Even though you may have seen more than your fill of temples during your journey, the Shwedagon Pagoda is simply not to be missed. Many find this the most important temple in Southeast Asia. Construction had already started before our time. The complex has been hit by earthquakes several times and each time was again built to be bigger and better. The golden stupa shines from afar, wherever you are in Yangon. According to legend, the stupa has hairs of the last Buddha.
It is an enormous complex of over 47 hectares, which attracts many believers from home and abroad. In addition, it is in the covered stairs to get to the central square, a large commercial circus. Here you can clearly see that Buddhism makes a significant contribution to the national income of Myanmar. Countless stalls with statues, goods that can be sacrificed and other religious items are sold here. For those with mobility problems, there are also lifts at some entrances.
The large stupa is about 100 metres’ high. It is covered with 50,000 tonnes of gold leaf and many gems. It is surrounded by various smaller stupas. Four large ones are an extension of the four entrance gates, four smaller stupas indicate the corners and four medium-sized ones mark the four corners of the complex. There are dozens more in small dimensions in between.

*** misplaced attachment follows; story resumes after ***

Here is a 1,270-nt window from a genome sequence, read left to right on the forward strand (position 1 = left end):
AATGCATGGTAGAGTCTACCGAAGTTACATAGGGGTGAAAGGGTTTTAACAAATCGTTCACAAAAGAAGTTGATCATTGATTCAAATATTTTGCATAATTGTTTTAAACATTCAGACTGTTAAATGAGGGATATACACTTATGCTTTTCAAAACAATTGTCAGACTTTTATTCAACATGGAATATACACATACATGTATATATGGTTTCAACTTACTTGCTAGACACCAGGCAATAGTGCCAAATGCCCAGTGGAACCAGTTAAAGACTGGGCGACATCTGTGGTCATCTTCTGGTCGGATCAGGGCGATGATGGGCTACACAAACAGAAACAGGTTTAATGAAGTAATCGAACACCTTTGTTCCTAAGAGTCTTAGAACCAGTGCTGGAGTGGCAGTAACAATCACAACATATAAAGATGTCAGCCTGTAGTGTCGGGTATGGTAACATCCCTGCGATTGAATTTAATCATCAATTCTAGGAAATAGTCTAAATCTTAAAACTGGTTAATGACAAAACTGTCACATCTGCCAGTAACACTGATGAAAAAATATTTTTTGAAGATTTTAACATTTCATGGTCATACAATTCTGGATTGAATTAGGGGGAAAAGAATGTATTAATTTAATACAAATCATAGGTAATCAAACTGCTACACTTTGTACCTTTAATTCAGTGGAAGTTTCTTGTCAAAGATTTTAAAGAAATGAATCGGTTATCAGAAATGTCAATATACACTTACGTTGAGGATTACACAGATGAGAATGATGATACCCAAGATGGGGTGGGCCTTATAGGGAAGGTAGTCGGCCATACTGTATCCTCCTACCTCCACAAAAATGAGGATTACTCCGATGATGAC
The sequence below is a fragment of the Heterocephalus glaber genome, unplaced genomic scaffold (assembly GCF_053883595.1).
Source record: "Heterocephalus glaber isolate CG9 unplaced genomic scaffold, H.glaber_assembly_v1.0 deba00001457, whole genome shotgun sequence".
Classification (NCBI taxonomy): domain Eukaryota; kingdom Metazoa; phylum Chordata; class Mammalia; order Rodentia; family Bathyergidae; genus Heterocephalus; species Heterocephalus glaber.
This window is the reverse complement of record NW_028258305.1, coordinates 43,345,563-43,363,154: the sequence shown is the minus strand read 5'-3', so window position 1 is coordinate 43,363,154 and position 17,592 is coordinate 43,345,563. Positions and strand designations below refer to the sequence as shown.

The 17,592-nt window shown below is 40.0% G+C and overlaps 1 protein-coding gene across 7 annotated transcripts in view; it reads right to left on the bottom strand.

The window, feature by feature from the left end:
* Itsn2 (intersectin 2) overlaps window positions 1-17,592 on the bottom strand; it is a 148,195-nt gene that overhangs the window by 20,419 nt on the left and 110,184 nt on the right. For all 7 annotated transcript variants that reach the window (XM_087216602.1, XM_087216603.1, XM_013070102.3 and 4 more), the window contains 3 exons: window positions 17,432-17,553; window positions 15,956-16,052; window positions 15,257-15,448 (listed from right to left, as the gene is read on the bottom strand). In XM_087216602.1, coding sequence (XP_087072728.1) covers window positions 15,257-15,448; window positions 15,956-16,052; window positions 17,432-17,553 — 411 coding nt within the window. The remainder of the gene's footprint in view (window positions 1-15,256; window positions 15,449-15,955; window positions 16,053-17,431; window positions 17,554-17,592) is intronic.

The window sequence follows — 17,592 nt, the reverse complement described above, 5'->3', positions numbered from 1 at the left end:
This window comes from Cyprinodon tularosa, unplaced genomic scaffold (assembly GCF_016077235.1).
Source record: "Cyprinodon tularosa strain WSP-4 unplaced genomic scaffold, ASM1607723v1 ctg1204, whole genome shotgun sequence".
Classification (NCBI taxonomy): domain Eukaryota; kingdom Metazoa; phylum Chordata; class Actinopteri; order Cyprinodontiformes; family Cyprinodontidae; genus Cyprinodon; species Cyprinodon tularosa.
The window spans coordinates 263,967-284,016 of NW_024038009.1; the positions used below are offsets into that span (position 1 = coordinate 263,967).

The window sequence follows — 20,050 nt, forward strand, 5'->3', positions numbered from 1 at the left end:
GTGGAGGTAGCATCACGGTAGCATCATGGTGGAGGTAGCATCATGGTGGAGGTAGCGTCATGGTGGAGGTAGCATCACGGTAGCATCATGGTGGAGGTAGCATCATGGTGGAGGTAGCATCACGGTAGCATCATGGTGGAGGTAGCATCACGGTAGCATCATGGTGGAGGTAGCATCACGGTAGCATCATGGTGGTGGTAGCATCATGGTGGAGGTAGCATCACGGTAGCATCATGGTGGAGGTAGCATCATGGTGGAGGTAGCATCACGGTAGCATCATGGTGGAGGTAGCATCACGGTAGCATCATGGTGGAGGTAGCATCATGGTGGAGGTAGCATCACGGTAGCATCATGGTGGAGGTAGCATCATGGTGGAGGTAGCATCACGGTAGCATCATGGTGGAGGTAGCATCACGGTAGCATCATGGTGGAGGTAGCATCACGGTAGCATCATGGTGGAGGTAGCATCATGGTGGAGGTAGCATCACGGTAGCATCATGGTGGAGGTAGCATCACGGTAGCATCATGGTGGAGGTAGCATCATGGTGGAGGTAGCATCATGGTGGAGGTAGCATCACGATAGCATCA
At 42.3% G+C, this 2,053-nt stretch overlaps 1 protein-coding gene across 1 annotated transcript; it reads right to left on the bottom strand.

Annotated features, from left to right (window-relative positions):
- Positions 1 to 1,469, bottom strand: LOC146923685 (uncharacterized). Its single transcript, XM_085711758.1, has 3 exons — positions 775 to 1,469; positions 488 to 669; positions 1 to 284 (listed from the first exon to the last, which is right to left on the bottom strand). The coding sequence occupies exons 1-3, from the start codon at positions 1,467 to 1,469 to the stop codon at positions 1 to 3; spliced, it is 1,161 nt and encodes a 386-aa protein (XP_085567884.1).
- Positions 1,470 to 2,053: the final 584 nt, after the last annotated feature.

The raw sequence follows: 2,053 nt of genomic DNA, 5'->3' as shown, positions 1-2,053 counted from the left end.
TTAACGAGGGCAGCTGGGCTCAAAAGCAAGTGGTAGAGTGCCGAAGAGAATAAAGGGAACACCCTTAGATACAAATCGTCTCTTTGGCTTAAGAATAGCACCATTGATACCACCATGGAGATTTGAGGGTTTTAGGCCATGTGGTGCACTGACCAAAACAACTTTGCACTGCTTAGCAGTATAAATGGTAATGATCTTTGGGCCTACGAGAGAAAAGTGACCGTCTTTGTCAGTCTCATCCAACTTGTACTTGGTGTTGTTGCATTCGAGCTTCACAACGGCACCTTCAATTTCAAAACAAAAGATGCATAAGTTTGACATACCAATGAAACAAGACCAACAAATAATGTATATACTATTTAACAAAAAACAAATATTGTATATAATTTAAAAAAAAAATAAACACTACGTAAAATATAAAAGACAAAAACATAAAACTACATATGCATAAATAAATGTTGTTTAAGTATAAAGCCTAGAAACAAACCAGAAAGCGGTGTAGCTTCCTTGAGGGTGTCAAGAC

Around the pagoda there are also numerous temples and statues on the square. A special spectacle can be seen at a number of sacrificial places that correspond to the days of the week. People here sacrifice at the place that corresponds to their day of birth. That Wednesday, divided into a morning and afternoon temple visit, is special. If you don’t remember what day you were born on, you can have it looked up in an almanac. At the temple you follow a fixed ritual to sacrifice. In one of the temples there is a 15-tonne clock. The story goes that the English wanted to take this clock to Europe. Their ship sank into the Yangon River. The Burmese tried with all their might to fish up the clock again, which was successful. After that the clock was restored to its fixed place.
It is definitely worth taking a guide during your visit to the Shwedagon Paya. The guides, often students, offer themselves quite happily. You understand the rituals much better and also get to know more about the backgrounds. After a tour you can walk around yourself. We were there for at least three hours and we had so much to see. As we were there at the end of the afternoon, we saw the sunset too. The red light on the stupa is beautiful and great for pictures.